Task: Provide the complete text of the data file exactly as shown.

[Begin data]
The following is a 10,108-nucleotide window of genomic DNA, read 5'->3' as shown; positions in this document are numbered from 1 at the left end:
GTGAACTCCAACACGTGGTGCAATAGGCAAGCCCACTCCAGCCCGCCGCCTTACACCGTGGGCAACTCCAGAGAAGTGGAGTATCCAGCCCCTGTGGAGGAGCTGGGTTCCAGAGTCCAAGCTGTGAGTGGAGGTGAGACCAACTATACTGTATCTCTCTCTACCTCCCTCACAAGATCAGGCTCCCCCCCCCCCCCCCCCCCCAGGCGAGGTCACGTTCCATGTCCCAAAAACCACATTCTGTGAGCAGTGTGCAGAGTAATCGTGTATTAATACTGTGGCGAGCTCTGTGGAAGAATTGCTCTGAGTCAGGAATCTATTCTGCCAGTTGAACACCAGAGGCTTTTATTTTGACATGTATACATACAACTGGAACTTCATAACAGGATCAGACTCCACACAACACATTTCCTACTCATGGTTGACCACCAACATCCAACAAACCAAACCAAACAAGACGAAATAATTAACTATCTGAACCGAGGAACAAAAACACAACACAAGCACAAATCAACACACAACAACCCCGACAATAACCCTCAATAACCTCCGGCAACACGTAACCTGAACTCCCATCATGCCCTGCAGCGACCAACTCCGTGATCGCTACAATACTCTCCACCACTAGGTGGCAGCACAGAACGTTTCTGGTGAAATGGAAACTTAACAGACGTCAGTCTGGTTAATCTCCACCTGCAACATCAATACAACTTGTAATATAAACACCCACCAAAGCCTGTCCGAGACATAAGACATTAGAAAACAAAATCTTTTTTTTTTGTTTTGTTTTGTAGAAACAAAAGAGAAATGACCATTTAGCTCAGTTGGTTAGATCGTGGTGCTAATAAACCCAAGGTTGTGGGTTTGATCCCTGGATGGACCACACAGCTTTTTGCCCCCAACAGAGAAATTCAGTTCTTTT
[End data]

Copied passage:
The following is a 10,108-nucleotide window of genomic DNA, read 5'->3' as shown; positions in this document are numbered from 1 at the left end:
GTGAACTCCAACACGTGGTGCAATAGGCAAGCCCACTCCAGCCCGCCGCCTTACACCGTGGGCAACTCCAGAGAAGTGGAGTATCCAGCCCCTGTGGAGGAGCTGGGTTCCAGAGTCCAAGCTGTGAGTGGAGGTGAGACCAACTATACTGTATCTCTCTCTACCTCCCTCACAAGATCAGGCTCCCCCCCCCCCCCCCCCCCCAGGCGAGGTCACGTTCCATGTCCCAAAAACCACATTCTGTGAGCAGTGTGCAGAGTAATCGTGTATTAATACTGTGGCGAGCTCTGTGGAAGAATTGCTCTGAGTCAGGAATCTATTCTGCCAGTTGAACACCAGAGGCTTTTATTTTGACATGTATACATACAACTGGAACTTCATAACAGGATCAGACTCCACACAACACATTTCCTACTCATGGTTGACCACCAACATCCAACAAACCAAACCAAACAAGACGAAATAATTAACTATCTGAACCGAGGAACAAAAACACAACACAAGCACAAATCAACACACAACAACCCCGACAATAACCCTCAATAACCTCCGGCAACACGTAACCTGAACTCCCATCATGCCCTGCAGCGACCAACTCCGTGATCGCTACAATACTCTCCACCACTAGGTGGCAGCACAGAACGTTTCTGGTGAAATGGAAACTTAACAGACGTCAGTCTGGTTAATCTCCACCTGCAACATCAATACAACTTGTAATATAAACACCCACCAAAGCCTGTCCGAGACATAAGACATTAGAAAACAAAATCTTTTTTTTTTGTTTTGTTTTGTAGAAACAAAAGAGAAATGACCATTTAGCTCAGTTGGTTAGATCGTGGTGCTAATAAACCCAAGGTTGTGGGTTTGATCCCTGGATGGACCACACAGCTTTTTGCCCCCAACAGAGAAATTCAGTTCTTTT